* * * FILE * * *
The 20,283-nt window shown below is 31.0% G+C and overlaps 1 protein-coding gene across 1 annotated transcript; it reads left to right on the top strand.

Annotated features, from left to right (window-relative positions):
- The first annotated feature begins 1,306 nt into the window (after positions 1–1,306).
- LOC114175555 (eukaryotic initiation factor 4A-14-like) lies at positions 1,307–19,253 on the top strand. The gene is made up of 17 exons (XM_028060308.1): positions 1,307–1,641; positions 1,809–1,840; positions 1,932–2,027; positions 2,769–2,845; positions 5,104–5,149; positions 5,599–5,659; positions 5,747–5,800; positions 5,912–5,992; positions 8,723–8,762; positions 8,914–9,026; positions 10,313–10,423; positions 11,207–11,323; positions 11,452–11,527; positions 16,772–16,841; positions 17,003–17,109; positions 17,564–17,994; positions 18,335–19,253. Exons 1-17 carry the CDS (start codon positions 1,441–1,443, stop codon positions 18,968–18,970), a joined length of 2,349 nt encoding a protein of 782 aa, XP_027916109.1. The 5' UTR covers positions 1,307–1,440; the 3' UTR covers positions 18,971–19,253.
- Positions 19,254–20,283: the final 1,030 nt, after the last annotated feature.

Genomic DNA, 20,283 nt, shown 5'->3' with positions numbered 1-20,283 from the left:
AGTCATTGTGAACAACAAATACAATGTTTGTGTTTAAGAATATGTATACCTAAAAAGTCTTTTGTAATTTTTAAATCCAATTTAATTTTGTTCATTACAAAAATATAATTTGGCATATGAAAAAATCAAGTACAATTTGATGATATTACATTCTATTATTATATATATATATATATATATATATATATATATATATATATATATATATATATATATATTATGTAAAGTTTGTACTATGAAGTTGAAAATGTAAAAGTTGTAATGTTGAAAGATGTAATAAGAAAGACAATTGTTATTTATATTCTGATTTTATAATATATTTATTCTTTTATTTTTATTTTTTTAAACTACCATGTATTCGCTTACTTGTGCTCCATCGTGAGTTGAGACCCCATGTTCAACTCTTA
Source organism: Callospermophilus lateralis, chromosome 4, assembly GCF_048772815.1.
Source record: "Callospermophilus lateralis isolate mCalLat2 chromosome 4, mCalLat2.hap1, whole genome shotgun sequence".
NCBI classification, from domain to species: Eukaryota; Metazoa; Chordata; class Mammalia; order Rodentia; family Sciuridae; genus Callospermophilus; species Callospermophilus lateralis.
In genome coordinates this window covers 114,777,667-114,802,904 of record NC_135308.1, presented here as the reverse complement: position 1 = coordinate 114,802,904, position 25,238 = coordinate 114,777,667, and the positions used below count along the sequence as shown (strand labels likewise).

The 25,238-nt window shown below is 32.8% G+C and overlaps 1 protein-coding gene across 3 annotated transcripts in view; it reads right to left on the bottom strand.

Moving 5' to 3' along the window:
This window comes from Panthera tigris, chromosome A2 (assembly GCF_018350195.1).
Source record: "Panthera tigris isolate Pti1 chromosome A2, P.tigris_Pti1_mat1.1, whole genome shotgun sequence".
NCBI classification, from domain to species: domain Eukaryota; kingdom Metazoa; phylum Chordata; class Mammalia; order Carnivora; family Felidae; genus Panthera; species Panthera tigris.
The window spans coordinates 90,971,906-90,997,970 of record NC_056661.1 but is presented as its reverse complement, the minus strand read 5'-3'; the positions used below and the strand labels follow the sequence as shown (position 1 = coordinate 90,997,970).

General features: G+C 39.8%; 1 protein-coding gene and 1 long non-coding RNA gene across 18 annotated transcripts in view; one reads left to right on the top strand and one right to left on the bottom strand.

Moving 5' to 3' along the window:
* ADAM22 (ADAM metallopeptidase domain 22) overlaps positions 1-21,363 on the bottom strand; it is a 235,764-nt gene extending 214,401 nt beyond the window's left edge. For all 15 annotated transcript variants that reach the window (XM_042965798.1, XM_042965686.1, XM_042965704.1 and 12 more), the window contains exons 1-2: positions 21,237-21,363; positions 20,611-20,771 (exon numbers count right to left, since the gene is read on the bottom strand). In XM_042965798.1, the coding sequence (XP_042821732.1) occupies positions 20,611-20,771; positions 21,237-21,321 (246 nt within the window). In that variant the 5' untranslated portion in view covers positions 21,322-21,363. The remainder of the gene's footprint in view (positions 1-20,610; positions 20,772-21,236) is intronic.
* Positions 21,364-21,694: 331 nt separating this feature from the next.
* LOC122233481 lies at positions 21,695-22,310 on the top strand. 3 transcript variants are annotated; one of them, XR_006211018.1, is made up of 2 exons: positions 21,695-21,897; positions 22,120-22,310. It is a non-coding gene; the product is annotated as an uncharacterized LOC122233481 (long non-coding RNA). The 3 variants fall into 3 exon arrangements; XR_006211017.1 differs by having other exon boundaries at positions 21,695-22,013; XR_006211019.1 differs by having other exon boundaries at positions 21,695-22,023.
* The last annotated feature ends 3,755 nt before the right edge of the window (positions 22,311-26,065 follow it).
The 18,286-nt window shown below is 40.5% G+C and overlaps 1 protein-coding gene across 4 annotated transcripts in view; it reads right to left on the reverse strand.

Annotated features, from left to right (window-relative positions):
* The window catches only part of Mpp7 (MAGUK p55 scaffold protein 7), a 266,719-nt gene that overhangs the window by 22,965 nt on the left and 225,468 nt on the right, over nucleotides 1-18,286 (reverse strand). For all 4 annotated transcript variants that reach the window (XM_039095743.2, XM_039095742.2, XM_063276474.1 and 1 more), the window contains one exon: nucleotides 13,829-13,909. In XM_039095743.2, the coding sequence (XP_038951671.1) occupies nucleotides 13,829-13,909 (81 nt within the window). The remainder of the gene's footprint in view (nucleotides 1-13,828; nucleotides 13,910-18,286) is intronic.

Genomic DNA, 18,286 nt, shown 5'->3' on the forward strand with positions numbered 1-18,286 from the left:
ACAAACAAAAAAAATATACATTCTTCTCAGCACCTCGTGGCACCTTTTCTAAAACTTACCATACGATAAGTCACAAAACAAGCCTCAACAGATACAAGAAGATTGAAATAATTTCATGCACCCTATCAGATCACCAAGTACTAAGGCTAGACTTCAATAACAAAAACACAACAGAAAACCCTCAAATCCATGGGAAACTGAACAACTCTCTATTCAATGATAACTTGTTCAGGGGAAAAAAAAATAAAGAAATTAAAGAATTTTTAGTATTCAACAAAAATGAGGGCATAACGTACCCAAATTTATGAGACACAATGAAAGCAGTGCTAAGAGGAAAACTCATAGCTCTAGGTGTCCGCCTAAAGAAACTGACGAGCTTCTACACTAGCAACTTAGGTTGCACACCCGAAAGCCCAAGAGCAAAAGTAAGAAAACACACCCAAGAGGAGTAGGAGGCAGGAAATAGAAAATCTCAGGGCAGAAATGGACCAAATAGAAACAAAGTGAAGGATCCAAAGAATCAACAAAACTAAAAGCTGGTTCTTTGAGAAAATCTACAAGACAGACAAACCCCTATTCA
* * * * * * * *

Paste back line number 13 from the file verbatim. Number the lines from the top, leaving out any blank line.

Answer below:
Moving 5' to 3' along the window: